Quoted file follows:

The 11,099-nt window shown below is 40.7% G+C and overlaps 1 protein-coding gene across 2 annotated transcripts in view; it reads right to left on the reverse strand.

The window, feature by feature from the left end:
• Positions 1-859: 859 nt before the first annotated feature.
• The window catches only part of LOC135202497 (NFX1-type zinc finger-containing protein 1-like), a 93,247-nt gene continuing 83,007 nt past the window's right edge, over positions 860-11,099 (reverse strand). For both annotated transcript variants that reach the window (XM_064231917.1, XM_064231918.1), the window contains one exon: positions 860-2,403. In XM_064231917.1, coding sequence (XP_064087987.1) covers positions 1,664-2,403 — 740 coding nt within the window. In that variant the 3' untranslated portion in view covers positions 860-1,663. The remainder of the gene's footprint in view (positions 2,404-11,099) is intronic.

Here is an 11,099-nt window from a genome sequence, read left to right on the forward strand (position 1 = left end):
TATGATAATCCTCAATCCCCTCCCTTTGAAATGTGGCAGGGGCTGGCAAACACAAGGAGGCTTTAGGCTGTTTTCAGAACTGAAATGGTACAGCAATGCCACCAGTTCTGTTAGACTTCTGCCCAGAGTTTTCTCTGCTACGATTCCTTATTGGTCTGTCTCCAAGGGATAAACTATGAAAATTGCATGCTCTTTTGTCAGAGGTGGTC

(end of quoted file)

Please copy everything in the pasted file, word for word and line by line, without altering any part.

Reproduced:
The 11,099-nt window shown below is 40.7% G+C and overlaps 1 protein-coding gene across 2 annotated transcripts in view; it reads right to left on the reverse strand.

The window, feature by feature from the left end:
• Positions 1-859: 859 nt before the first annotated feature.
• The window catches only part of LOC135202497 (NFX1-type zinc finger-containing protein 1-like), a 93,247-nt gene continuing 83,007 nt past the window's right edge, over positions 860-11,099 (reverse strand). For both annotated transcript variants that reach the window (XM_064231917.1, XM_064231918.1), the window contains one exon: positions 860-2,403. In XM_064231917.1, coding sequence (XP_064087987.1) covers positions 1,664-2,403 — 740 coding nt within the window. In that variant the 3' untranslated portion in view covers positions 860-1,663. The remainder of the gene's footprint in view (positions 2,404-11,099) is intronic.

Here is an 11,099-nt window from a genome sequence, read left to right on the forward strand (position 1 = left end):
TATGATAATCCTCAATCCCCTCCCTTTGAAATGTGGCAGGGGCTGGCAAACACAAGGAGGCTTTAGGCTGTTTTCAGAACTGAAATGGTACAGCAATGCCACCAGTTCTGTTAGACTTCTGCCCAGAGTTTTCTCTGCTACGATTCCTTATTGGTCTGTCTCCAAGGGATAAACTATGAAAATTGCATGCTCTTTTGTCAGAGGTGGTC